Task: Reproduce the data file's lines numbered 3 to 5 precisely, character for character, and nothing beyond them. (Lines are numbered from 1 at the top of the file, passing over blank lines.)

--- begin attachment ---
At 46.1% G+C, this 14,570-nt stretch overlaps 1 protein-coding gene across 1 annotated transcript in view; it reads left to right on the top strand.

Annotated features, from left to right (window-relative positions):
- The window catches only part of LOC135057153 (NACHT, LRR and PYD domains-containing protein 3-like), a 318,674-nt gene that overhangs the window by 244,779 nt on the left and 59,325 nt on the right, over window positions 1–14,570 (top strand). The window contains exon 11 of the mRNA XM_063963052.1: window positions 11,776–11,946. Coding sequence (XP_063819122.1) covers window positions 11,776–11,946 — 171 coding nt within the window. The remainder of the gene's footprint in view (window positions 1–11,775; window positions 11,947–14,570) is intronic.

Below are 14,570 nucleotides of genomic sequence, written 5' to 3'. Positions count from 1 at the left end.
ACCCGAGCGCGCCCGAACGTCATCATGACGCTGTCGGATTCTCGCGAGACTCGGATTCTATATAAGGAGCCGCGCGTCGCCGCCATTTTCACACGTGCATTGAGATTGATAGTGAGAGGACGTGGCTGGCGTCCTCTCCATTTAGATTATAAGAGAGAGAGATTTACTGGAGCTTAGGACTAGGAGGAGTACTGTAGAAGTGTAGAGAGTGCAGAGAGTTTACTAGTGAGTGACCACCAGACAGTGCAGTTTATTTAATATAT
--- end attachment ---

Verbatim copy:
- The window catches only part of LOC135057153 (NACHT, LRR and PYD domains-containing protein 3-like), a 318,674-nt gene that overhangs the window by 244,779 nt on the left and 59,325 nt on the right, over window positions 1–14,570 (top strand). The window contains exon 11 of the mRNA XM_063963052.1: window positions 11,776–11,946. Coding sequence (XP_063819122.1) covers window positions 11,776–11,946 — 171 coding nt within the window. The remainder of the gene's footprint in view (window positions 1–11,775; window positions 11,947–14,570) is intronic.

Below are 14,570 nucleotides of genomic sequence, written 5' to 3'. Positions count from 1 at the left end.
ACCCGAGCGCGCCCGAACGTCATCATGACGCTGTCGGATTCTCGCGAGACTCGGATTCTATATAAGGAGCCGCGCGTCGCCGCCATTTTCACACGTGCATTGAGATTGATAGTGAGAGGACGTGGCTGGCGTCCTCTCCATTTAGATTATAAGAGAGAGAGATTTACTGGAGCTTAGGACTAGGAGGAGTACTGTAGAAGTGTAGAGAGTGCAGAGAGTTTACTAGTGAGTGACCACCAGACAGTGCAGTTTATTTAATATAT